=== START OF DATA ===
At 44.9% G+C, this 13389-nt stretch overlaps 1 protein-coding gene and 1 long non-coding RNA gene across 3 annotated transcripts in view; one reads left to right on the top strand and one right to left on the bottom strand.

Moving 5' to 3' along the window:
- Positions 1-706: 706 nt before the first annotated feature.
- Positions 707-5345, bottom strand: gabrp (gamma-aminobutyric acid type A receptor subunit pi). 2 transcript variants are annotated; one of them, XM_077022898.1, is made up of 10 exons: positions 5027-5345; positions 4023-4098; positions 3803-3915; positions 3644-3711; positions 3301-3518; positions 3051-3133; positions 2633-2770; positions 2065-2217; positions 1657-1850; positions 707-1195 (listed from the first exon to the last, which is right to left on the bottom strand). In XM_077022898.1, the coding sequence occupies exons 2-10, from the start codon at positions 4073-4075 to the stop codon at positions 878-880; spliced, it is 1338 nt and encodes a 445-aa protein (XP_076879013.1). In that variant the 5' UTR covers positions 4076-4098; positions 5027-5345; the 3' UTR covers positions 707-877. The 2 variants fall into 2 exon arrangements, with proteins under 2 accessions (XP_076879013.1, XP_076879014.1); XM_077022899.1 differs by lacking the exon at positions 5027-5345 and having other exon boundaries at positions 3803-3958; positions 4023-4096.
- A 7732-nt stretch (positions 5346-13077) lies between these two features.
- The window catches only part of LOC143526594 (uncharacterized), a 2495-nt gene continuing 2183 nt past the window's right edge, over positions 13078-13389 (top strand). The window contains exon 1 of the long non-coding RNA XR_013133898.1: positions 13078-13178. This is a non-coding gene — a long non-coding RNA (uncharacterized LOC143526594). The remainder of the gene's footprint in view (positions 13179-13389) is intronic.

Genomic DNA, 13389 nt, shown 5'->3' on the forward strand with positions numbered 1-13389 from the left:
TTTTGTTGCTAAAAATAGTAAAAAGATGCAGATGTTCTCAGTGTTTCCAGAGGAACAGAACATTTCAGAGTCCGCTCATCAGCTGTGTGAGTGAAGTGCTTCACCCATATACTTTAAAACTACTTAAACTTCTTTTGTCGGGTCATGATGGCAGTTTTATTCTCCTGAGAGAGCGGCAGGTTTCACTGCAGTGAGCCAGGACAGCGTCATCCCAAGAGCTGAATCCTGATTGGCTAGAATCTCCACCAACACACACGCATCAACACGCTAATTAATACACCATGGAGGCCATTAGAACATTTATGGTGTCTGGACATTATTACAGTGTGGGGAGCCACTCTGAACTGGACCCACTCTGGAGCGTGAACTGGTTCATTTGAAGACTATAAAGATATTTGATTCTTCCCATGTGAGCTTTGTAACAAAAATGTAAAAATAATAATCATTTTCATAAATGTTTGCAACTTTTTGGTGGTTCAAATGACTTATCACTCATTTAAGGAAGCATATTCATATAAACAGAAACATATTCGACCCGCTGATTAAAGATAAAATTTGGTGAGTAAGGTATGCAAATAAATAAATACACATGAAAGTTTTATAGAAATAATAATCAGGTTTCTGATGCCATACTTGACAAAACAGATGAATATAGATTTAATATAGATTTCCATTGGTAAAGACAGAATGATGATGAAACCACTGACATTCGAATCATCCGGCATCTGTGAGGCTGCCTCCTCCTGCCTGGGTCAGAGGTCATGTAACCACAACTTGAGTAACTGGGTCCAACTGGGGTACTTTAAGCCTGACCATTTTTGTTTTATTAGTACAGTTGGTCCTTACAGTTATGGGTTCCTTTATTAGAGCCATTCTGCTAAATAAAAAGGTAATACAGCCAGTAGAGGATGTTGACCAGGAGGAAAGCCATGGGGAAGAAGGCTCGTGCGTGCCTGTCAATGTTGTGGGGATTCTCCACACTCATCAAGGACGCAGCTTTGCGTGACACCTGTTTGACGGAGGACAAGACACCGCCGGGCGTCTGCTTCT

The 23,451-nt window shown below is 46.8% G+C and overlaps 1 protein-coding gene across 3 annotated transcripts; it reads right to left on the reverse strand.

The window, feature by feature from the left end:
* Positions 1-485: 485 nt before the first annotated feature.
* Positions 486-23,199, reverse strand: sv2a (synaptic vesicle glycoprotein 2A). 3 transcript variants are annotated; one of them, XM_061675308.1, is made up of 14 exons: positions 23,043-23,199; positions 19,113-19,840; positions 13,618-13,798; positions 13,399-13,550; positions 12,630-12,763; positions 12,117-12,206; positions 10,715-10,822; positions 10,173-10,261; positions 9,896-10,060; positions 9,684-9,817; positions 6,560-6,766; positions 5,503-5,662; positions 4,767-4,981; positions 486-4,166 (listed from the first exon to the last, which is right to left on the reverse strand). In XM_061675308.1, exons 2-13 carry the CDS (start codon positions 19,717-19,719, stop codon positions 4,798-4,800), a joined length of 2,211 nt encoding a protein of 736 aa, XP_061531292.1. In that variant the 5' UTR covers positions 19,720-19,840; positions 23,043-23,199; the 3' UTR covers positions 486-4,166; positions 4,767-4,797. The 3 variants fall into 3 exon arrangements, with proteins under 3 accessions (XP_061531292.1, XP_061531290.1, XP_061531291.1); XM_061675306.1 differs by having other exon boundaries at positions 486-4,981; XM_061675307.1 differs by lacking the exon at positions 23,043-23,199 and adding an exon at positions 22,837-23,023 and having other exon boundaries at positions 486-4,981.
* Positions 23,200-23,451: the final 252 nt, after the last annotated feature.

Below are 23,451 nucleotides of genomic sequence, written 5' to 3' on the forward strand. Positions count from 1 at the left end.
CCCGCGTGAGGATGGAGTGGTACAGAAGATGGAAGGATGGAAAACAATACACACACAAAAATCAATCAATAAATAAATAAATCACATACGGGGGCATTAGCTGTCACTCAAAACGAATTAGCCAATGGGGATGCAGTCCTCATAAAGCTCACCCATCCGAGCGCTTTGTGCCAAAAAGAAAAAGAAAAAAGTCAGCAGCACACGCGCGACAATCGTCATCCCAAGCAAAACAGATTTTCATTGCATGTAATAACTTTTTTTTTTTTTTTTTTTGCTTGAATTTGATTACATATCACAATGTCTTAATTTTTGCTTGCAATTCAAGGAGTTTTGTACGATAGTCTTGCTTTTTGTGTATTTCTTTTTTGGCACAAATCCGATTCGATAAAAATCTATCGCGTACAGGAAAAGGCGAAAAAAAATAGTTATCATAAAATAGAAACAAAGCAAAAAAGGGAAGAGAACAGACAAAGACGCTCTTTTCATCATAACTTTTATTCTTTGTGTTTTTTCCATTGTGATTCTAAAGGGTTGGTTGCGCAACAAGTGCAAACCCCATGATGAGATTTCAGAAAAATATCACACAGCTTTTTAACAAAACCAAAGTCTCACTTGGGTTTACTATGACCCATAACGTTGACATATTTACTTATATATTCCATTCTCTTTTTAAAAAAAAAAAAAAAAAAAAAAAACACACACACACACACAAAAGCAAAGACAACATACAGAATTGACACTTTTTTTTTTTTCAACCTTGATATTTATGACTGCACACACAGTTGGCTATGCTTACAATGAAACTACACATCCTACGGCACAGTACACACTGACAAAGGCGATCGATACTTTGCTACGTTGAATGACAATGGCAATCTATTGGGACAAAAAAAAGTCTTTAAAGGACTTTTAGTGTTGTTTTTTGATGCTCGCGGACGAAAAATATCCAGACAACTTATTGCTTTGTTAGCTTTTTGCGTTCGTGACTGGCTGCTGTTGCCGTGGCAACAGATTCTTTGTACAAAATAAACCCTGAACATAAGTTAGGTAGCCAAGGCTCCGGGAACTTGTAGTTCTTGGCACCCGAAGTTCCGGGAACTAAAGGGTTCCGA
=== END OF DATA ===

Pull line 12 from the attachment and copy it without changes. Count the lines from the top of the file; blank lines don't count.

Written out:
* Positions 486-23,199, reverse strand: sv2a (synaptic vesicle glycoprotein 2A). 3 transcript variants are annotated; one of them, XM_061675308.1, is made up of 14 exons: positions 23,043-23,199; positions 19,113-19,840; positions 13,618-13,798; positions 13,399-13,550; positions 12,630-12,763; positions 12,117-12,206; positions 10,715-10,822; positions 10,173-10,261; positions 9,896-10,060; positions 9,684-9,817; positions 6,560-6,766; positions 5,503-5,662; positions 4,767-4,981; positions 486-4,166 (listed from the first exon to the last, which is right to left on the reverse strand). In XM_061675308.1, exons 2-13 carry the CDS (start codon positions 19,717-19,719, stop codon positions 4,798-4,800), a joined length of 2,211 nt encoding a protein of 736 aa, XP_061531292.1. In that variant the 5' UTR covers positions 19,720-19,840; positions 23,043-23,199; the 3' UTR covers positions 486-4,166; positions 4,767-4,797. The 3 variants fall into 3 exon arrangements, with proteins under 3 accessions (XP_061531292.1, XP_061531290.1, XP_061531291.1); XM_061675306.1 differs by having other exon boundaries at positions 486-4,981; XM_061675307.1 differs by lacking the exon at positions 23,043-23,199 and adding an exon at positions 22,837-23,023 and having other exon boundaries at positions 486-4,981.